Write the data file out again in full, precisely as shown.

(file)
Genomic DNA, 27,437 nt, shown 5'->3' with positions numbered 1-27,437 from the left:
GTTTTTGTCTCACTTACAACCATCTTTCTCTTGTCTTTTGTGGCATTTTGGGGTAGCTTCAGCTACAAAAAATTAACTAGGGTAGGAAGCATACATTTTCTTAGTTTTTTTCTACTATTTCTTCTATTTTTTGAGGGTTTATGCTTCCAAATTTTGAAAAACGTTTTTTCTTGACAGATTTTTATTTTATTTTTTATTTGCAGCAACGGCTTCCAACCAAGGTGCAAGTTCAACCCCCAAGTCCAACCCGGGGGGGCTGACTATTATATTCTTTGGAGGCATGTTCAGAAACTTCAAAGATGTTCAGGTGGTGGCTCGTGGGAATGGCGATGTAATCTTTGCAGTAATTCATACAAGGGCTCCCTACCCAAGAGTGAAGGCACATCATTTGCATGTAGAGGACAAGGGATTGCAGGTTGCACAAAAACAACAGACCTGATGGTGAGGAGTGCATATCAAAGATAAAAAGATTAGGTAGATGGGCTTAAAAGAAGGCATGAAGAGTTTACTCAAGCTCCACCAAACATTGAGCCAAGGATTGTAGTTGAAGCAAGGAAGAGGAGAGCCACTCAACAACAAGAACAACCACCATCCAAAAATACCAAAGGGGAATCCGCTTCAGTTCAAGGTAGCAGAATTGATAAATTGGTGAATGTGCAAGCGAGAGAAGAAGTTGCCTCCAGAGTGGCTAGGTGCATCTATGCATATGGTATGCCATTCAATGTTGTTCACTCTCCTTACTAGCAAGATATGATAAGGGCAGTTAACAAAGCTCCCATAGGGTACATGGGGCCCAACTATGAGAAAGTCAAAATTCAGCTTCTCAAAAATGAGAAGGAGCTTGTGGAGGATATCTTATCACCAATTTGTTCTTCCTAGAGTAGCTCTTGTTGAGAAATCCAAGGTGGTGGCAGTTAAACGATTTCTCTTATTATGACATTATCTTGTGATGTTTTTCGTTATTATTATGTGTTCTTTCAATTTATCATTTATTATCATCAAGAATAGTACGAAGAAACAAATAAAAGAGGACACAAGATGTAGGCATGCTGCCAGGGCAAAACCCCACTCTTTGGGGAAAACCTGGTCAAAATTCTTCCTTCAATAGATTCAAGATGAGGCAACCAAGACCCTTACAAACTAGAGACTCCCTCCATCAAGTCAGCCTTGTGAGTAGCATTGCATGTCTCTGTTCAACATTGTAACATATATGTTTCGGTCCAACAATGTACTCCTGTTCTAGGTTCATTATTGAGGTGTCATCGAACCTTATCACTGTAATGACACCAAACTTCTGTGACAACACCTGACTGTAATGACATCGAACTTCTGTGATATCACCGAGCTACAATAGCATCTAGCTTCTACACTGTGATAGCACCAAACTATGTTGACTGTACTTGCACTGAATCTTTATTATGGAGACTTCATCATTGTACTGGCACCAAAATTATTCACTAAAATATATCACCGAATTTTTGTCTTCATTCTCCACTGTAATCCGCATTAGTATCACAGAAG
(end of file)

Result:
Genomic DNA, 27,437 nt, shown 5'->3' with positions numbered 1-27,437 from the left:
GTTTTTGTCTCACTTACAACCATCTTTCTCTTGTCTTTTGTGGCATTTTGGGGTAGCTTCAGCTACAAAAAATTAACTAGGGTAGGAAGCATACATTTTCTTAGTTTTTTTCTACTATTTCTTCTATTTTTTGAGGGTTTATGCTTCCAAATTTTGAAAAACGTTTTTTCTTGACAGATTTTTATTTTATTTTTTATTTGCAGCAACGGCTTCCAACCAAGGTGCAAGTTCAACCCCCAAGTCCAACCCGGGGGGGCTGACTATTATATTCTTTGGAGGCATGTTCAGAAACTTCAAAGATGTTCAGGTGGTGGCTCGTGGGAATGGCGATGTAATCTTTGCAGTAATTCATACAAGGGCTCCCTACCCAAGAGTGAAGGCACATCATTTGCATGTAGAGGACAAGGGATTGCAGGTTGCACAAAAACAACAGACCTGATGGTGAGGAGTGCATATCAAAGATAAAAAGATTAGGTAGATGGGCTTAAAAGAAGGCATGAAGAGTTTACTCAAGCTCCACCAAACATTGAGCCAAGGATTGTAGTTGAAGCAAGGAAGAGGAGAGCCACTCAACAACAAGAACAACCACCATCCAAAAATACCAAAGGGGAATCCGCTTCAGTTCAAGGTAGCAGAATTGATAAATTGGTGAATGTGCAAGCGAGAGAAGAAGTTGCCTCCAGAGTGGCTAGGTGCATCTATGCATATGGTATGCCATTCAATGTTGTTCACTCTCCTTACTAGCAAGATATGATAAGGGCAGTTAACAAAGCTCCCATAGGGTACATGGGGCCCAACTATGAGAAAGTCAAAATTCAGCTTCTCAAAAATGAGAAGGAGCTTGTGGAGGATATCTTATCACCAATTTGTTCTTCCTAGAGTAGCTCTTGTTGAGAAATCCAAGGTGGTGGCAGTTAAACGATTTCTCTTATTATGACATTATCTTGTGATGTTTTTCGTTATTATTATGTGTTCTTTCAATTTATCATTTATTATCATCAAGAATAGTACGAAGAAACAAATAAAAGAGGACACAAGATGTAGGCATGCTGCCAGGGCAAAACCCCACTCTTTGGGGAAAACCTGGTCAAAATTCTTCCTTCAATAGATTCAAGATGAGGCAACCAAGACCCTTACAAACTAGAGACTCCCTCCATCAAGTCAGCCTTGTGAGTAGCATTGCATGTCTCTGTTCAACATTGTAACATATATGTTTCGGTCCAACAATGTACTCCTGTTCTAGGTTCATTATTGAGGTGTCATCGAACCTTATCACTGTAATGACACCAAACTTCTGTGACAACACCTGACTGTAATGACATCGAACTTCTGTGATATCACCGAGCTACAATAGCATCTAGCTTCTACACTGTGATAGCACCAAACTATGTTGACTGTACTTGCACTGAATCTTTATTATGGAGACTTCATCATTGTACTGGCACCAAAATTATTCACTAAAATATATCACCGAATTTTTGTCTTCATTCTCCACTGTAATCCGCATTAGTATCACAGAAG